Saturday, December 27, 2014

An Eternally Interrupted Life

It has become somewhat uncommon for me to blog. But when I do, it is common for me to cite something I've recently read. Here is another one of those, from a book I recommend to any interested in the history of God's Church in general, and/or Martin Luther in particular.

 "Because the curse is God's own wrath at sin, and because Christ is God himself, when Christ's cross is preached you become a party to a struggle between God and God--in Christ: 'Therefore the curse clashes with the blessing and wants to damn it and annihilate it. But it cannot. For the blessing is divine and eternal, and therefore the curse must yield to it. For if the blessing in Christ could be conquered, then God Himself would be conquered. . . . But this is impossible,' Luther concluded in his Galatians lectures.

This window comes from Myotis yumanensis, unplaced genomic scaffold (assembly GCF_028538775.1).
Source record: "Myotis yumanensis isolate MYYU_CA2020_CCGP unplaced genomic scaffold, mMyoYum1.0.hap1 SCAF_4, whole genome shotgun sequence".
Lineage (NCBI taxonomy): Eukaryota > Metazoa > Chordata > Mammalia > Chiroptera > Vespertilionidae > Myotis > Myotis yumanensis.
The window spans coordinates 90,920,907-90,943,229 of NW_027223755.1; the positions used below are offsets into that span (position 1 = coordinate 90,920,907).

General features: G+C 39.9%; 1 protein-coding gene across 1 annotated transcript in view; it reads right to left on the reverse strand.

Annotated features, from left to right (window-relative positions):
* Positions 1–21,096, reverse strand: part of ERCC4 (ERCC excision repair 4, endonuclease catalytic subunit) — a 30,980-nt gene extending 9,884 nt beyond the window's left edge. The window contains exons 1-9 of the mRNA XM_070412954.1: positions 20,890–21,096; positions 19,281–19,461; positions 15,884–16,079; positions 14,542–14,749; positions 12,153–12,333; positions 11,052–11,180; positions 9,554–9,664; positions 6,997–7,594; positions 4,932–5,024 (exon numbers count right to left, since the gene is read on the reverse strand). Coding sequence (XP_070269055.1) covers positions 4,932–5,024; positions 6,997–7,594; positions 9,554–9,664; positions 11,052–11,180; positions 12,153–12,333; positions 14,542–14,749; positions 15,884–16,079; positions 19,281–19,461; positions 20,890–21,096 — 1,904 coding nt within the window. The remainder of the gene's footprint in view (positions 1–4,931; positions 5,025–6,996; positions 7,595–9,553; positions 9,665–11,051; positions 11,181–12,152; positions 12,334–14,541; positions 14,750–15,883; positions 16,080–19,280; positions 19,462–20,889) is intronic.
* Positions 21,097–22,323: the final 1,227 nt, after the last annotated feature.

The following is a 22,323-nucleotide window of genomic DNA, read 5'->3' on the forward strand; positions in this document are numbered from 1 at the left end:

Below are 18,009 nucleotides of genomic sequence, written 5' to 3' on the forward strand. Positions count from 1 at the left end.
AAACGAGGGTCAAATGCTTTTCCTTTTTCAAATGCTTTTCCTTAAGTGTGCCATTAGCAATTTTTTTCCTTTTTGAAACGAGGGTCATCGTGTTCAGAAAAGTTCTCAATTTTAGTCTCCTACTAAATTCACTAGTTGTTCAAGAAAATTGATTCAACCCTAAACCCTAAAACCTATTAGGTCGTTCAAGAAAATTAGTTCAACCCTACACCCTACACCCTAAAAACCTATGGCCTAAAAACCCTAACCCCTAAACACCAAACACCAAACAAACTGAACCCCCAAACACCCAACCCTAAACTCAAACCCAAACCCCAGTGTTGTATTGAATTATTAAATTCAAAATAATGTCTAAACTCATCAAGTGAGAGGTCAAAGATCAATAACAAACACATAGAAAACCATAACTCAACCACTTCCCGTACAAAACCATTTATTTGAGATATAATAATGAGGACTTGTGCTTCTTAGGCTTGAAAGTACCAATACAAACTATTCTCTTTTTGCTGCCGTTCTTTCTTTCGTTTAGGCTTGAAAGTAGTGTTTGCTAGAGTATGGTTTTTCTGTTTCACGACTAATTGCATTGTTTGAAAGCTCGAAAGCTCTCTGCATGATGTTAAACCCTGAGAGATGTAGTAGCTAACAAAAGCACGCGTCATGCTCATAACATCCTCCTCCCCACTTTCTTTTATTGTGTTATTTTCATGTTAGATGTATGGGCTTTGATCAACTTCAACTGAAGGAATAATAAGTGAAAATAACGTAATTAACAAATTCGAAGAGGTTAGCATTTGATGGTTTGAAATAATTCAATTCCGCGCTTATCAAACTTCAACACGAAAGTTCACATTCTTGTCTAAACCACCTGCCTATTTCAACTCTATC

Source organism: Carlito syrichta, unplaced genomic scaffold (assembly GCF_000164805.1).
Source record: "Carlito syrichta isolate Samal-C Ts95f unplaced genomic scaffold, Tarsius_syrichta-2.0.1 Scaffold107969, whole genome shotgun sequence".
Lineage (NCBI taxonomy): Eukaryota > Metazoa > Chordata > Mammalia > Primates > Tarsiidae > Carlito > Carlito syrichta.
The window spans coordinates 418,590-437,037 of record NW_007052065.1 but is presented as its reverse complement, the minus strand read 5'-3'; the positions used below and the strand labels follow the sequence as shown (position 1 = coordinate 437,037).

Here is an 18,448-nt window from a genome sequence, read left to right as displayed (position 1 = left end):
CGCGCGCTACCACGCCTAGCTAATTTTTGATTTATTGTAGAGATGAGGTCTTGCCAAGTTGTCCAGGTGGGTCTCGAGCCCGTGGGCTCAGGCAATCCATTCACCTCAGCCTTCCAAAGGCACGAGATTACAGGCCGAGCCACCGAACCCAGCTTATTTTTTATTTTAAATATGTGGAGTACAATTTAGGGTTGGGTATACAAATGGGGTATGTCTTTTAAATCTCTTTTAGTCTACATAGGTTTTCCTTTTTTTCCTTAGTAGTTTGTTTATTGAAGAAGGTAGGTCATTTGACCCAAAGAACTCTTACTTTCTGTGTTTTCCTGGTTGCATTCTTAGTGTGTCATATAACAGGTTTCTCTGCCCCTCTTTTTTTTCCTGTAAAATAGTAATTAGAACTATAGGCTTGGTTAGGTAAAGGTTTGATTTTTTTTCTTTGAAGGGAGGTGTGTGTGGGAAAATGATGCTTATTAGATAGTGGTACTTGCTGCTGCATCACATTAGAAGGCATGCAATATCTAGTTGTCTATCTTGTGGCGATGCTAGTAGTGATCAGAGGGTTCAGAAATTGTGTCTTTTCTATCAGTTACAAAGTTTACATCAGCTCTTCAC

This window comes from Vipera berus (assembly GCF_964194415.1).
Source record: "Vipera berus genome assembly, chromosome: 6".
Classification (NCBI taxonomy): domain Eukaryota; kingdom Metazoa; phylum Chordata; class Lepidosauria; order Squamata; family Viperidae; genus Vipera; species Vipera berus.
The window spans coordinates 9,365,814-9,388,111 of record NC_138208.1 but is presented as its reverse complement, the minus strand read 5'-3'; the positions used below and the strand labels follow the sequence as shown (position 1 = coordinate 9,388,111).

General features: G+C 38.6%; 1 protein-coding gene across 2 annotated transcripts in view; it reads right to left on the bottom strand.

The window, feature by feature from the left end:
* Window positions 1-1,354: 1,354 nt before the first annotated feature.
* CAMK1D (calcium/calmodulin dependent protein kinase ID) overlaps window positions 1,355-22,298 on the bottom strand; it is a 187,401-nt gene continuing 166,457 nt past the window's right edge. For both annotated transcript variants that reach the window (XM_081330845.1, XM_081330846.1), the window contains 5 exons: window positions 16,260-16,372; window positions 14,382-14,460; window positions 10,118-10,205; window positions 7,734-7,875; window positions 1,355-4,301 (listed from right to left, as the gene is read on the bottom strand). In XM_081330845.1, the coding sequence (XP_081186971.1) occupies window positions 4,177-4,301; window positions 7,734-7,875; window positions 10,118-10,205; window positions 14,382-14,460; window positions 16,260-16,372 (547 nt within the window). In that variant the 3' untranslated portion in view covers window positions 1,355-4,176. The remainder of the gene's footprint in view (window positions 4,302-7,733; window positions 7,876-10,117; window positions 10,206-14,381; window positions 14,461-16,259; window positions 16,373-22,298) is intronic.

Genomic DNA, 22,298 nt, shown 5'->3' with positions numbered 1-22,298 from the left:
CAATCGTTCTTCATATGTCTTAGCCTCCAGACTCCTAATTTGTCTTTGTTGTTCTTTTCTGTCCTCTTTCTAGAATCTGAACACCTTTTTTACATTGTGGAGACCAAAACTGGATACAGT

God's 'alien' will in the cross has been conquered by his 'proper' will 'for you.' God won by losing your game and starting up his own game of forgiving sinners by raising them from the dead--no hide-and-seek being desired or necessary. Once you are raised from the dead by Christ's promise, death can no longer be feared. It lies behind you instead of threatening your future at every turn. The law and its demand becomes a past event, not a present threat or future goal. 'Who shall bring any charge against God's elect?' Paul asked. If Christ is the final judge and he killed killing by being raised from the dead and forgiving his sinners, then what further judgment do you fear? The sting of death is removed because Christ unilaterally forgave and so interrupted your life permanently. Laying your sins on Jesus means they are over and have no more power to slip into your conscience to say, 'What have you done?' Instead, Christ alone sits there calling his sheep by name and freely giving them all they need. Paul confessed that in such a new circumstance nothing (not death, sin, or devil) can 'separate us from the love of God in Christ Jesus our Lord' (Rom. 8:38-39)." - From Luther for Armchair Theologians, pp 158-59.

Thursday, December 11, 2014

The Pain from God

"Satan is not the Lord of suffering. God is."
R.C. Sproul Jr, commenting on Job 1 & 2, and Isaiah 45:1-7, 
concerning common misunderstandings and false beliefs regarding
God's relationship to His people's hardships.